Finance minister tables “responsive and responsible” budget with few surprises

2023-24 budget includes no new territorial investments in housing, little in Indigenous languages

Finance Minister Caroline Wawzonek speaks with media during a briefing on the 2023-24 budget. (Ian Down/CKLB photo)

There are few surprises in the GNWT’s 2023-24 budget.

Minister of Finance Caroline Wawzonek tabled the budget in the Legislative Assembly early Wednesday afternoon.

For the upcoming fiscal year, GNWT is projecting $2.48 billion in revenue and $2.31 billion in expenditures. This would result in an operating surplus of $178 million, thanks in large part to federal transfers. This is up from a projected $130.5 million and $39.7 million revised from the 2022-23 budget.

In speaking with the media Wednesday morning, Wawzonek described the budget as “being responsive and responsible at the same time.”

The territory continues to creep towards its $1.8 billion debt ceiling, with projected debt as of March 31 now standing at $1.49 billion. But it likely won’t reach that limit any time between now and 2026-27, contrary to previous estimates.

Nearly $24 million is being sunset from the department of Health and Social Services, including $11.6 million from ending the Covid Secretariat. Meanwhile, flood relief cost the Department of Municipal and Community Affairs nearly $62 million.

The budget has little in new funds for Indigenous languages and education: There is $19,000 in new territorial funding for the Indigenous Languages and Education Secretariat, and no change to the Canada NWT Cooperation Agreement for Indigenous Languages.

The budget also includes no new territorial investments in housing: In fact, the GNWT will contribute an estimated $82.5 million to Housing NWT this fiscal year, down $2 million from the previous year. But Crown-Indigenous relations and Northern Affairs Canada is once again contributing to Housing NWT, this time with a $30 million investment compared to $25 million in 2021-22. This means overall investment in the housing corporation is up this year.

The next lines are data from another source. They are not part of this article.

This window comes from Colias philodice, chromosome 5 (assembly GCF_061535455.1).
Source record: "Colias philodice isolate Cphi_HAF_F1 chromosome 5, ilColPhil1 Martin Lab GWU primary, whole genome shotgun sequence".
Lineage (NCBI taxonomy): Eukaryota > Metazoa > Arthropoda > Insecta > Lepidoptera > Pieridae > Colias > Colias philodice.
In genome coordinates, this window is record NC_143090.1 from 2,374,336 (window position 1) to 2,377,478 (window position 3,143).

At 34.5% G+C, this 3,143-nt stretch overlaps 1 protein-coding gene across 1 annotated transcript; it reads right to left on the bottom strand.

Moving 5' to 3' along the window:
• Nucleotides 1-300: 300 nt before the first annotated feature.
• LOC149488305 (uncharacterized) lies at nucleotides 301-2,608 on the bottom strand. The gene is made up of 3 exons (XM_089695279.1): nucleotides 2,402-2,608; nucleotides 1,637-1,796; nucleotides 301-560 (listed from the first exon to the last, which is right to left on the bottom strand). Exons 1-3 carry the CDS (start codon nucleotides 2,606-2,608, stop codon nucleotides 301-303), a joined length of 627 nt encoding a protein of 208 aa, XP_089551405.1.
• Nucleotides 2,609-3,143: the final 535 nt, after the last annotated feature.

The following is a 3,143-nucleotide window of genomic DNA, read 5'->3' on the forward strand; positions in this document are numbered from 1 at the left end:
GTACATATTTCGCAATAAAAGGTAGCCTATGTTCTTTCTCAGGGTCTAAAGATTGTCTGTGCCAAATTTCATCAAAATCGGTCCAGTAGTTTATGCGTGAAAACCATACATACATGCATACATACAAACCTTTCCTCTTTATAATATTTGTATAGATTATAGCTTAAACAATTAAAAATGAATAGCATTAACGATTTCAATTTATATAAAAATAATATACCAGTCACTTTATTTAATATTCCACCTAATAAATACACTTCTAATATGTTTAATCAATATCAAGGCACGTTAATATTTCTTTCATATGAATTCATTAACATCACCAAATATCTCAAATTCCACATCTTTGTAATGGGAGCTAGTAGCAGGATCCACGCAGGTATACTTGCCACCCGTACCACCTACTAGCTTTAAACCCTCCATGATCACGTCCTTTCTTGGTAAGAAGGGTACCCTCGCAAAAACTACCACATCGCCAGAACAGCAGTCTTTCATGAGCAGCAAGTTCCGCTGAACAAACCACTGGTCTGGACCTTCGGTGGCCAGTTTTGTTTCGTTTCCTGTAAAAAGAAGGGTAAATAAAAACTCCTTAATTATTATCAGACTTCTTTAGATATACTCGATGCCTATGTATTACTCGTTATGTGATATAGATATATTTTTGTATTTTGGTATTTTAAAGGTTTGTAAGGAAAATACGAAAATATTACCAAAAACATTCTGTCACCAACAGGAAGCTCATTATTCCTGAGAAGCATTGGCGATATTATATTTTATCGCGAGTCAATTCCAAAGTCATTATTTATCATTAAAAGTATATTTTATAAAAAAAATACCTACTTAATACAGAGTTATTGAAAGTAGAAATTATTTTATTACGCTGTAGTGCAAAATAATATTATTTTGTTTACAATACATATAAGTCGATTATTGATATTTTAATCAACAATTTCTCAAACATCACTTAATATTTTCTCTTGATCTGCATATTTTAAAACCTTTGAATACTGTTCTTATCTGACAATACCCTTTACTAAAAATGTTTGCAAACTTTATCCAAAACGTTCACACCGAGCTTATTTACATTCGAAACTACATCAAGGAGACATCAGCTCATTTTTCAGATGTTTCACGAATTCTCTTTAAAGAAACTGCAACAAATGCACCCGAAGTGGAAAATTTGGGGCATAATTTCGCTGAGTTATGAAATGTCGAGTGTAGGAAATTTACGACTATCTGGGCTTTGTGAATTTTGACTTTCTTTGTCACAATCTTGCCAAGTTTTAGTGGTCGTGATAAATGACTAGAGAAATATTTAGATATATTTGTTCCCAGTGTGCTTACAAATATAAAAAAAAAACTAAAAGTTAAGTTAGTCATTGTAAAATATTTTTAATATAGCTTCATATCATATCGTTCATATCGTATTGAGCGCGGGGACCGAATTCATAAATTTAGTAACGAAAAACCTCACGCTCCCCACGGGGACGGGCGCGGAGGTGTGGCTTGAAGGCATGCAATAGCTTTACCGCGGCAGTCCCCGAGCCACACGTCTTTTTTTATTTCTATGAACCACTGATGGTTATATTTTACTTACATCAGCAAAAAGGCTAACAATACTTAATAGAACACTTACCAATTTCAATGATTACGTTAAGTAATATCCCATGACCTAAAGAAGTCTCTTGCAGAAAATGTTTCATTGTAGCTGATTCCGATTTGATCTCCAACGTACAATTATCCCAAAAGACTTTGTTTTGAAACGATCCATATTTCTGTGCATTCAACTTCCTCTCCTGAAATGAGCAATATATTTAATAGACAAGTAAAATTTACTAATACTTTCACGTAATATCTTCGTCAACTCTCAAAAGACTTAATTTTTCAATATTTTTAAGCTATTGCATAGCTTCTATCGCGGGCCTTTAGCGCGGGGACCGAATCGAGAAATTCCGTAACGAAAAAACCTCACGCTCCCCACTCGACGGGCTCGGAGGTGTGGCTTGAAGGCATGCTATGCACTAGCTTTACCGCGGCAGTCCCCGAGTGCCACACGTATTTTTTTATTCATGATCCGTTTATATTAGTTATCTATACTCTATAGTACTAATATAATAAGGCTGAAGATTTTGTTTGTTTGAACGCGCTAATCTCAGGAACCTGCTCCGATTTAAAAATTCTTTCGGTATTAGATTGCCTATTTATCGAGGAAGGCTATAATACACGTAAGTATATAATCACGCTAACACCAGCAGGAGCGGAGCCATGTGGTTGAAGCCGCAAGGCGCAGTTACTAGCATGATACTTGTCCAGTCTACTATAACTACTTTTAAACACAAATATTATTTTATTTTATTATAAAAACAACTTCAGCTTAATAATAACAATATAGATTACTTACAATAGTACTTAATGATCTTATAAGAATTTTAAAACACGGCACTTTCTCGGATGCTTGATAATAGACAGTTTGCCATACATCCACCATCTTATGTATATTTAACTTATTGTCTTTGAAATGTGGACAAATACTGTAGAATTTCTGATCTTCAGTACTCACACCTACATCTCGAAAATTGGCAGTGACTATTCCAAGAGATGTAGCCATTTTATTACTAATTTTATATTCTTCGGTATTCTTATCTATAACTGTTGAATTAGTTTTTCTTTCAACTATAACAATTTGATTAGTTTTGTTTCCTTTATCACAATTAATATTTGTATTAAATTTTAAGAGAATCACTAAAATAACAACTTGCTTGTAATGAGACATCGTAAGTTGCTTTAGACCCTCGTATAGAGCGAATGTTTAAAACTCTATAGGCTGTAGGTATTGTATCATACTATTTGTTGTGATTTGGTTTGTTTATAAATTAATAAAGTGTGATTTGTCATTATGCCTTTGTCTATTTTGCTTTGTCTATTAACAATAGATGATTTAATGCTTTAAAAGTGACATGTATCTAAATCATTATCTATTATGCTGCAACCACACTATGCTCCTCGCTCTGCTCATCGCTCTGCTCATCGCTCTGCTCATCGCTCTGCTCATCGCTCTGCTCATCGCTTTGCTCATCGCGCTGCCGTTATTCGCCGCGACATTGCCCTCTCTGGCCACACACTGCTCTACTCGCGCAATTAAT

Wawzonek explained this is an attempt on the part of the GNWT to be fiscally responsible. “Just throwing more money into the Housing Corporation to say, look, we’ve just thrown more money at them doesn’t necessarily mean we’re going to get better of delivery programs and services or improvements to their policies,” she said.

This is the first budget to be guided by a new set of rules designed to improve budgeting. Among these is a set of rules for private and Indigenous-owned firms competing for government contracts. As Deputy Finance Minister Bill MacKay explained, the objective is to give local and Indigenous-owned firms a better chance of accessing public contracts. “What we hear from Indigenous businesses especially is that it’s not working the way it should be in terms of building up Indigenous firm capacity to be able to respond to those contract callouts and to get a share of the work,” he said.

The capital budget will also be reset to $260 million each year in an effort to “restore reality” to the budget, according to the GNWT.

This is the last budget of the 19th assembly.

About the Author

Ian Down
Ian Down is a general news reporter from the West Island of Montreal. After studying journalism and computer science at Concordia University, he came to Yellowknife in 2021, joining the CKLB team in September 2022. When not behind his desk, you can find him at a local Yellowknife poetry reading, or annoying his roommates by playing his clarinet at odd hours. Feel free to reach out with any tips or story ideas at, or follow him on Twitter at @IanDown1996.